In Italy, the relationship between Italian and Chinese communities is fraught. As a result of the relatively recent influx of Chinese immigrants, social cohesion is low in comparison with other European nations.
A short history
The first large wave of migration to Italy occurred during the 1990s and early 2000s, when a severe industrial crisis in the north-eastern China forced many inhabitants to move westwards. On reaching Italy, many settled in Lombardy and Piedmont, where more than half currently reside. Of an approximate total of 300,000 legal Chinese residents, over a quarter are peculiarly located between the Tuscan cities of Florence and Prato.
For the most part, these residents are involved in the commercial and restaurant industries. One will find Chinese-run corner stores or take-away joints in almost every town across the peninsula. Local inhabitants have grown accustomed to these changes, and, on the whole, the two communities keep to themselves, never mingling except for a money transaction.
The case of Prato
Feelings of resentment and suspicion on the part of the locals are largely due to Chinese dominance over the textile industry. Insular and tightly-knit microeconomies have developed within the walls of many Italian cities. This phenomenon is especially severe in the township of Prato, which was once famed for its cloth exports. Here lies the largest proportion of Chinese-run businesses than in any other city on the continent.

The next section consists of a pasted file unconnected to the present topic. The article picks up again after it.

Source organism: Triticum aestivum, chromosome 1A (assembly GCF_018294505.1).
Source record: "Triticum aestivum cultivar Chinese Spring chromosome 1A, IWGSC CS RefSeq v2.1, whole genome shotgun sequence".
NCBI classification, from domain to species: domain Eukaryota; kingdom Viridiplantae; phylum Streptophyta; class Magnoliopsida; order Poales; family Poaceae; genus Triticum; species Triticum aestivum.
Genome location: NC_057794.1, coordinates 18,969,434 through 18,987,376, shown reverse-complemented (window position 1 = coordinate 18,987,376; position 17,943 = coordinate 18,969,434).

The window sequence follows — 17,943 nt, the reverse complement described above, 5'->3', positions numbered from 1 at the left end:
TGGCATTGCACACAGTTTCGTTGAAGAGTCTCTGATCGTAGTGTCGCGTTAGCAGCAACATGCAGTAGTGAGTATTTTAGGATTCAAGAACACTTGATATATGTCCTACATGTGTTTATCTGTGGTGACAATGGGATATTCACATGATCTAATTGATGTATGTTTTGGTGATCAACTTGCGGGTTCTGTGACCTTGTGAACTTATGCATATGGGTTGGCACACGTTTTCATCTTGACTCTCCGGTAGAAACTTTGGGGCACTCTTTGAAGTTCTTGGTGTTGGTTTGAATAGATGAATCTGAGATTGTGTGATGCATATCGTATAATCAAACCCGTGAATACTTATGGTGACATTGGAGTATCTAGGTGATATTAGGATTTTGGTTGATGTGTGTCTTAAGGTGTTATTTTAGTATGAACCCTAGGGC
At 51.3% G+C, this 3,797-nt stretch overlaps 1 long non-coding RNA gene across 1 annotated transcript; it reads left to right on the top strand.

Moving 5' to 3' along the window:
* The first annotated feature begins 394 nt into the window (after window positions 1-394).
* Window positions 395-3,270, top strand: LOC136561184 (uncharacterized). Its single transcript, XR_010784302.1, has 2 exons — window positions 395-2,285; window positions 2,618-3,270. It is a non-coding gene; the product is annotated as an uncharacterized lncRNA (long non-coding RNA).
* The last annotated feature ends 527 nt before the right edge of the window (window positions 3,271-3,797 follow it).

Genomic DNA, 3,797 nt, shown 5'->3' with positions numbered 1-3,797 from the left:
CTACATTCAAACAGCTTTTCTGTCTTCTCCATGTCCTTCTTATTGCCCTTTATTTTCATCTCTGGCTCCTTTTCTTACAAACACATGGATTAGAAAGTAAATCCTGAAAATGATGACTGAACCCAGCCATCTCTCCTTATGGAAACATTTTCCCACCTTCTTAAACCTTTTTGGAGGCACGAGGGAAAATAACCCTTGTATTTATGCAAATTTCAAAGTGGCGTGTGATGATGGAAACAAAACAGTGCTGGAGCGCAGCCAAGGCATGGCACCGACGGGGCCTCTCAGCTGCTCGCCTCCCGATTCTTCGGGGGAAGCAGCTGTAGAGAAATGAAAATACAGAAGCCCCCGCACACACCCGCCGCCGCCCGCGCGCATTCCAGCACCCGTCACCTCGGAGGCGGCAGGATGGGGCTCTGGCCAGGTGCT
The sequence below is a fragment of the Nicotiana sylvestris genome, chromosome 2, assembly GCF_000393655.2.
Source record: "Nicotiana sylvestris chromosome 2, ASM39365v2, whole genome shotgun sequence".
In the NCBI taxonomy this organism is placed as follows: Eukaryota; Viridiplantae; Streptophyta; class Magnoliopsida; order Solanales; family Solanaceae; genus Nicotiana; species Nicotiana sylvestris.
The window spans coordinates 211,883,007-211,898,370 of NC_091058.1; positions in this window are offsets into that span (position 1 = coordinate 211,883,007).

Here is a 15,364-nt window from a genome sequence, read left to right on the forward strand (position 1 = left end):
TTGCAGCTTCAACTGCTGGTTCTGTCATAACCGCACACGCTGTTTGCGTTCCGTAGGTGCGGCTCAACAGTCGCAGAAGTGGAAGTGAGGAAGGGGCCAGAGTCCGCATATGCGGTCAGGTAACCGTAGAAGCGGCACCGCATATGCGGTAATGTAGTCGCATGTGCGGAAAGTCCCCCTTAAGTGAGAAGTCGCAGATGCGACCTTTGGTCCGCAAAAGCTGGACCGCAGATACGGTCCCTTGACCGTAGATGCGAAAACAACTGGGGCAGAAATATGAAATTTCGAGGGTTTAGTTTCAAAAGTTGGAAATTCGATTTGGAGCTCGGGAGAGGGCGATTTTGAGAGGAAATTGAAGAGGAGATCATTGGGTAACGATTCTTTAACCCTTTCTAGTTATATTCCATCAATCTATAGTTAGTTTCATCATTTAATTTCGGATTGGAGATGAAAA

The chief reason for their success is their ability to exploit privileged import channels linked directly to mainland China. The undermining of local competition, along with the creation of an underworld of prostitution and human trafficking, has done much to coarsen the mood of the Pratesi toward their new neighbours.
Feelings of enmity toward the Chinese community are expected to worsen in the coming years following the calamitous economic crisis which Italy is currently suffering.